Know Goodreads? Well, Amazon today announced that it is in the process of acquiring it. Goodreads, the site for book recommendations, is where book lovers can find and share the books they love. While the terms of the acquisition were not made known, Russ Grandinetti, Amazon Vice President, Kindle Content, said, “Amazon and Goodreads share a passion for reinventing reading. Goodreads has helped change how we discover and discuss books and, with Kindle, Amazon has helped expand reading around the world. In addition, both Amazon and Goodreads have helped thousands of authors reach a wider audience and make a better living at their craft. Together we intend to build many new ways to delight readers and authors alike.”
It is no rocket science to judge where Amazon would take things with the Kindle line of products with Goodreads in tow. As per the official statement, Goodreads now has over 16 million members and there are more than 30,000 book clubs on the Goodreads site. Over the past 90 days, Goodreads members reportedly have added more than four books per second to the “want to read” shelves on Goodreads. The parties are expected to close the acquisition in the second quarter of 2013.
Acquisition to complete in second quarter of 2013
For those not quite in the know, Goodreads gives users personalised book recommendations based on their reading choices. They can browse through their friends' bookshelves and post comments.
Otis Chandler, Goodreads CEO and co-founder, added, “Books – and the stories and ideas captured inside them – are part of our social fabric. People love to talk about ideas and share their passion for the stories they read. I’m incredibly excited about the opportunity to partner with Amazon and Kindle. We’re now going to be able to move faster in bringing the Goodreads experience to millions of readers around the world. We’re looking forward to inspiring greater literary discussion and helping more readers find great books, whether they read in print or digitally.”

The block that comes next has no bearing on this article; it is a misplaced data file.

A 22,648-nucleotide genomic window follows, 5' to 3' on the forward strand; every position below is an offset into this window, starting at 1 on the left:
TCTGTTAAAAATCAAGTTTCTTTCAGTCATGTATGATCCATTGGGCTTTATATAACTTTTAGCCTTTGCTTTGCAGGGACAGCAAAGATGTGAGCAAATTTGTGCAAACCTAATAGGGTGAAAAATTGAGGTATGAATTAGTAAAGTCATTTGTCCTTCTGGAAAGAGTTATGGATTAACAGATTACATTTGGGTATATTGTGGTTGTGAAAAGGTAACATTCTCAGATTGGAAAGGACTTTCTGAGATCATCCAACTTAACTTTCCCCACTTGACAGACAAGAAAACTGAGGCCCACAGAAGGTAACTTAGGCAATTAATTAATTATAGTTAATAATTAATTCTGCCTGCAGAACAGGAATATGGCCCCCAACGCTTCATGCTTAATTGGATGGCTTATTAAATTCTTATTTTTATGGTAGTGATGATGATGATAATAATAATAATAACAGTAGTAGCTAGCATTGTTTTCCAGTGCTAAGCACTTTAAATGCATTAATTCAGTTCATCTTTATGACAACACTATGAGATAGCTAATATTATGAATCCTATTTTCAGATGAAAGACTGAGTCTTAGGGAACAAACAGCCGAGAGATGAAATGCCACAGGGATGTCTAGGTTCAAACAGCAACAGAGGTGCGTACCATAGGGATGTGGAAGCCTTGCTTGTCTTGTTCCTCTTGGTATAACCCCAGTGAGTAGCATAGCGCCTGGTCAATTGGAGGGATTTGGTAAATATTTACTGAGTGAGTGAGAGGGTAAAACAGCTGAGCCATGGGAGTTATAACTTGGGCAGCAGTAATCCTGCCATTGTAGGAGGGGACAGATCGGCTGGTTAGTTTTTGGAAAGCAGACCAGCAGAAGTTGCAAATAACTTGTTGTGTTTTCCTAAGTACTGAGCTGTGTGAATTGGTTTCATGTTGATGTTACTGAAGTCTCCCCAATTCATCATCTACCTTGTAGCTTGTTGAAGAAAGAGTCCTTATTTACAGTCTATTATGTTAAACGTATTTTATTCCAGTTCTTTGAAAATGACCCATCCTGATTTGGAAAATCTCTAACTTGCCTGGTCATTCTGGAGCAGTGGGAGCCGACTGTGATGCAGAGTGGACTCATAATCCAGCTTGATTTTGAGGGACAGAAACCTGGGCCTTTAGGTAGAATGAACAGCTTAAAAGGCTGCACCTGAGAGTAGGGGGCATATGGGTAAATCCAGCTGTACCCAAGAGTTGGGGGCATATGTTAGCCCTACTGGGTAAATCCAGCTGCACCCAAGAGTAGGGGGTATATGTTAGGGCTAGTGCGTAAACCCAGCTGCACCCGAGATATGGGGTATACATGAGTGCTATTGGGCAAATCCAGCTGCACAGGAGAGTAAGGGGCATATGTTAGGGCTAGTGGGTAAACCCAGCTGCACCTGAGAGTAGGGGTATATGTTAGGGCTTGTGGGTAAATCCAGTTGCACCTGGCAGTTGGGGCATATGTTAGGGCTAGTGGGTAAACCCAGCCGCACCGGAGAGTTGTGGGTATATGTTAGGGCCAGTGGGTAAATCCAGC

Amazon surely looks like it is trying its best to make the Kindle device and app a destination to read pretty much everything and not just books. Previously this month, the “share” bar on the webpage of most news websites got the “send to Kindle” option. Home to some of the biggest social networking websites, the share bar allows you to share an article on your Facebook, Twitter, Google+ and LinkedIn profiles. Now you can also send these articles onto your Kindle devices to read them later.
The read-it-later kind of button within websites is one of the first that sends articles to a specific device. There are more than a handful of extensions that usually perform the function of saving an article to be read later. Pocket and Evernote are some of the most widely used ones, but the “send to Kindle” button by Amazon changes the game a bit by changing the focus of web clippings to one device, right from the website.
The button can also be used to send clippings and articles to free Kindle apps on other devices such as Android and iOS. “Have you ever encountered news, blogs, articles and other content on the web that you want to read but don't have time to do so immediately? The Send to Kindle Button lets you easily send that content to your Kindle to read later, at your convenience,” said Amazon while describing the button on its blog.